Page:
A model combining 2-3 days of training provided by employers either through an external course or at the workplace, for which the government will pay the employees’ wages; and in which—for the rest of the week—the employee will work at the workplace and be paid directly by the employer. The employer will choose the training courses; the training will be financed by the State and —in addition—the State will finance between 50-80% of the workers’ wages for the days of training. The OECD recommends that training should focus on younger workers who have been hit hard by the crisis, to prevent the creation of a “lost generation” who in the future—become chronically unemployed as a result of the corona crisis. 

1) Vocational retraining for both self-employed and salaried workers who until now worked in branches and occupations which have been locked down and which are not expected to return to activity in the coming year, Individuals applying to state-funded retraining courses will be eligible for living benefits. Equivalent to unemployment payments. 

2) Vouchers for state-funded training in basic skills (language, digital skills) for all those eligible for unemployment payments (unemployed, or on unpaid vacation) and for the self-employed who are interested in the program, without losing the eligibility for unemployment payments.

What's going on in the world?

In Europe, the importance of vocational training was acknowledged even before the corona crisis. Countries such as Germany, Switzerland, Denmark, Finland, and Austria offer a flexible and dynamic training system, tailored to the needs of employers, thanks to the close connection which exists between training systems and employers (which does not exist in Israel), mechanisms for internship on the job, and an emphasis on lifelong learning and preparation for the demands of the future labor market. Now, in the very midst of the crisis, these countries have the capacity for a flexible and rapid response to the situation, thanks to their ability to offer training and retraining to the “corona unemployed”.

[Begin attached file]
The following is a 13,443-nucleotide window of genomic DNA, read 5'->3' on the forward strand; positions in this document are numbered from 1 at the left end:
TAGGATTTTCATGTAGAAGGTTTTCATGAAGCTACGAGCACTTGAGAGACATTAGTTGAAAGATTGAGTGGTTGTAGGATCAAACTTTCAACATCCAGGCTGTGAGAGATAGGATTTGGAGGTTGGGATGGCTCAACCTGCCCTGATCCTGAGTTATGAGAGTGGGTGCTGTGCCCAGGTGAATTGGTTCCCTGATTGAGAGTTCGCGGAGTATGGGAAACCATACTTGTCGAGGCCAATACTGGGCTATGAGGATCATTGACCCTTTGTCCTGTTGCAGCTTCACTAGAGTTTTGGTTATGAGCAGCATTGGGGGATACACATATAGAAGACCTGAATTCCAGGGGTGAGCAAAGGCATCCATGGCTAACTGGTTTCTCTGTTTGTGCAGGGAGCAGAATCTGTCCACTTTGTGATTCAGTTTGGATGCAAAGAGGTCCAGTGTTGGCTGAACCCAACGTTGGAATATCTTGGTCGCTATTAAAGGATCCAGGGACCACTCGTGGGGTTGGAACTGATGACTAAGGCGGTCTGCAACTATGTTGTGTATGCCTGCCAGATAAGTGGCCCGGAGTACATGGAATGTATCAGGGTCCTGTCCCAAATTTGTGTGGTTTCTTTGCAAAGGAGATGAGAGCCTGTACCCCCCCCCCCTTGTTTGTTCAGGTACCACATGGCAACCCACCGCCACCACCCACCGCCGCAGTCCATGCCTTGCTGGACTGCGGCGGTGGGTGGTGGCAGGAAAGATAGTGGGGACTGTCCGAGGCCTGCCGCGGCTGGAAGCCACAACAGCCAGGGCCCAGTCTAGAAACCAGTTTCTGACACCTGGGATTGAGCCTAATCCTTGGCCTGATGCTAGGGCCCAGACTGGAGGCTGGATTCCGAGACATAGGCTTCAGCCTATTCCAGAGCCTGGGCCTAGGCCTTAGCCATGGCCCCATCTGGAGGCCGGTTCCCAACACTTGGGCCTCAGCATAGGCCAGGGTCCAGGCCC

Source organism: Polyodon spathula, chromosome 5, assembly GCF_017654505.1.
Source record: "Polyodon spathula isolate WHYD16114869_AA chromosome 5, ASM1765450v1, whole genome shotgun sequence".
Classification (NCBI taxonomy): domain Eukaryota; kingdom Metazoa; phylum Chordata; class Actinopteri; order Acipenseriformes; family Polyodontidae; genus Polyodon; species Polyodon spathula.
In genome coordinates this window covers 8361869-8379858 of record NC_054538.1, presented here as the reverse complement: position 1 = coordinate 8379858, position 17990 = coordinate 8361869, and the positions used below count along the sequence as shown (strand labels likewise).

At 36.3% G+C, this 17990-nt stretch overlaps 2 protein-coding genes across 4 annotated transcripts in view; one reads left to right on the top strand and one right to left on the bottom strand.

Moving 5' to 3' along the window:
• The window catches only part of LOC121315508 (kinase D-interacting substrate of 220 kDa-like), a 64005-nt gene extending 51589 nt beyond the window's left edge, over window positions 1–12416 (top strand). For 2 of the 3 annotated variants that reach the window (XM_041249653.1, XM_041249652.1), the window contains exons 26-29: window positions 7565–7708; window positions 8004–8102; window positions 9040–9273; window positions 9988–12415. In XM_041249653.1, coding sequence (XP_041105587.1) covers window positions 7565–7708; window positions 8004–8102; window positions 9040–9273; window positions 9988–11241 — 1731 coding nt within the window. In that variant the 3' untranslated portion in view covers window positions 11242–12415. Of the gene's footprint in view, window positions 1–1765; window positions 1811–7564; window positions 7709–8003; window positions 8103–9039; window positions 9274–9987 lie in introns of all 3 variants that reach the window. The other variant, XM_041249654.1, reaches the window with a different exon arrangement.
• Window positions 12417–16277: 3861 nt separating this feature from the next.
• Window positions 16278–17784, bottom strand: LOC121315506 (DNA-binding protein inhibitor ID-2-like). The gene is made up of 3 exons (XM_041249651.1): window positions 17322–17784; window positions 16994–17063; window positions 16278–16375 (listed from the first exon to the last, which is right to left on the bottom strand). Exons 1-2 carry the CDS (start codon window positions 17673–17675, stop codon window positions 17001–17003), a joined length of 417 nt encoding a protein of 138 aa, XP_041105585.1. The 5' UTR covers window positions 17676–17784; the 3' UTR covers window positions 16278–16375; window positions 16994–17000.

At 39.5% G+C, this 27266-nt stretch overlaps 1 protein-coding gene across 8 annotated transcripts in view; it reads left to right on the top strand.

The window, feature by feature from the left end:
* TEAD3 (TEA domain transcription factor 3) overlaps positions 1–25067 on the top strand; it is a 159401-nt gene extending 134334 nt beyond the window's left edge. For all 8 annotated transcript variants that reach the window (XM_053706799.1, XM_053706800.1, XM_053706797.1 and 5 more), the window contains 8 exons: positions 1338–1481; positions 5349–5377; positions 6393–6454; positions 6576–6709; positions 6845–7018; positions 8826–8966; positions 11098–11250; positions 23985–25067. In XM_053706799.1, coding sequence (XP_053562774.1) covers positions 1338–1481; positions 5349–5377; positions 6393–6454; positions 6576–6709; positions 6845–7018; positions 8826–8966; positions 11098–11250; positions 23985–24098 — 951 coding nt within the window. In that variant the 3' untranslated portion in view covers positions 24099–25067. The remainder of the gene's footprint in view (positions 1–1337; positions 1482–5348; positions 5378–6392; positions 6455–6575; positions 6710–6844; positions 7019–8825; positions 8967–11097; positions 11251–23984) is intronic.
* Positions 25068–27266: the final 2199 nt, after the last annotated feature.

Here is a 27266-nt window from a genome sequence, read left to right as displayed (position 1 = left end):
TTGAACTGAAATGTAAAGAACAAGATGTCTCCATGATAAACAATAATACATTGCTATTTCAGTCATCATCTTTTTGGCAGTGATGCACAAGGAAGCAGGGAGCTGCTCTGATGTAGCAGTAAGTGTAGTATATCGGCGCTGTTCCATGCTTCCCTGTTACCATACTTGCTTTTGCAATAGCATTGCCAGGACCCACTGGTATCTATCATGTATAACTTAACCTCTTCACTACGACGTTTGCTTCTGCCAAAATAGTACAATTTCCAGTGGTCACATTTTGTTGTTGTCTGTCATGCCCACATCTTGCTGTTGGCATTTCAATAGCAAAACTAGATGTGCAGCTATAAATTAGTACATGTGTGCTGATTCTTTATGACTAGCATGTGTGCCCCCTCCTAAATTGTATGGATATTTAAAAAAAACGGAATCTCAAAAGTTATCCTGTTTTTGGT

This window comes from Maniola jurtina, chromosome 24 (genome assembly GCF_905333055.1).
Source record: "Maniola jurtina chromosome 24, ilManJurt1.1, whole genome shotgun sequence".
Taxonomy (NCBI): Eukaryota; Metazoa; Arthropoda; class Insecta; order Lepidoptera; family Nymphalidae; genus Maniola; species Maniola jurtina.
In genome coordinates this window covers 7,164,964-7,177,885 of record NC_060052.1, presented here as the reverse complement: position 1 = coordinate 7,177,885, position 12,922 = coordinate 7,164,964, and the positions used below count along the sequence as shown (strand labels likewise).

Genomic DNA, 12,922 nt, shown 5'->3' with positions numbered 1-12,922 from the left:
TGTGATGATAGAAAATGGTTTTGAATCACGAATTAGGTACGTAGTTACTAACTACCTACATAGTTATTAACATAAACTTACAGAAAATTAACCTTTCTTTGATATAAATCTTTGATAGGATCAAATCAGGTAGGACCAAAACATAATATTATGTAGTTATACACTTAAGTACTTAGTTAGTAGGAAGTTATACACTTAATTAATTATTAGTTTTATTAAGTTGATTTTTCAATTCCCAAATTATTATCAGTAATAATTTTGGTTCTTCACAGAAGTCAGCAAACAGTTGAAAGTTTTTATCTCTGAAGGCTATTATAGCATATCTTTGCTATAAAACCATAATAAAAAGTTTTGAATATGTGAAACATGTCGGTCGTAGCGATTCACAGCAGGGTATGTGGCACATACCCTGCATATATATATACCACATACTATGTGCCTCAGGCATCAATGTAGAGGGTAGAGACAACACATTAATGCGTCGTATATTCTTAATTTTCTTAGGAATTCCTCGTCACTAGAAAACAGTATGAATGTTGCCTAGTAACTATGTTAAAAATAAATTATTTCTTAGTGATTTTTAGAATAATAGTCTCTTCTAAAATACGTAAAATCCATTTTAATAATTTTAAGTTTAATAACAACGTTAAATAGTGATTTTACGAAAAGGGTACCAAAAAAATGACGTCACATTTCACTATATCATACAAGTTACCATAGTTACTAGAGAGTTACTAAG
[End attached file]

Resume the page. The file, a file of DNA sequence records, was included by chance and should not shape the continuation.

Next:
It is hard to ignore the fact that what all these programs share in common is their collaboration with employers to conduct at least part of the training at the workplace.

We estimate the cost of implementing the proposed vocational training model as about NIS 1 billion for every 100,000 people undergoing vocational training. This estimate includes the costs of running the training programs (a significant portion of the training will be conducted online) and for providing the financial grants (bonuses) to employees who sign up and those who complete the courses.

The estimate does not include the cost of paying the living allowance to trainees, since these costs replace unemployment benefits and so—additional expenses are not incurred. On the contrary, the plan may even reduce the cost of unemployment benefits, if employers do not opt to send their workers to unpaid vacation, and instead—take advantage of this period of time for vocational training for these workers.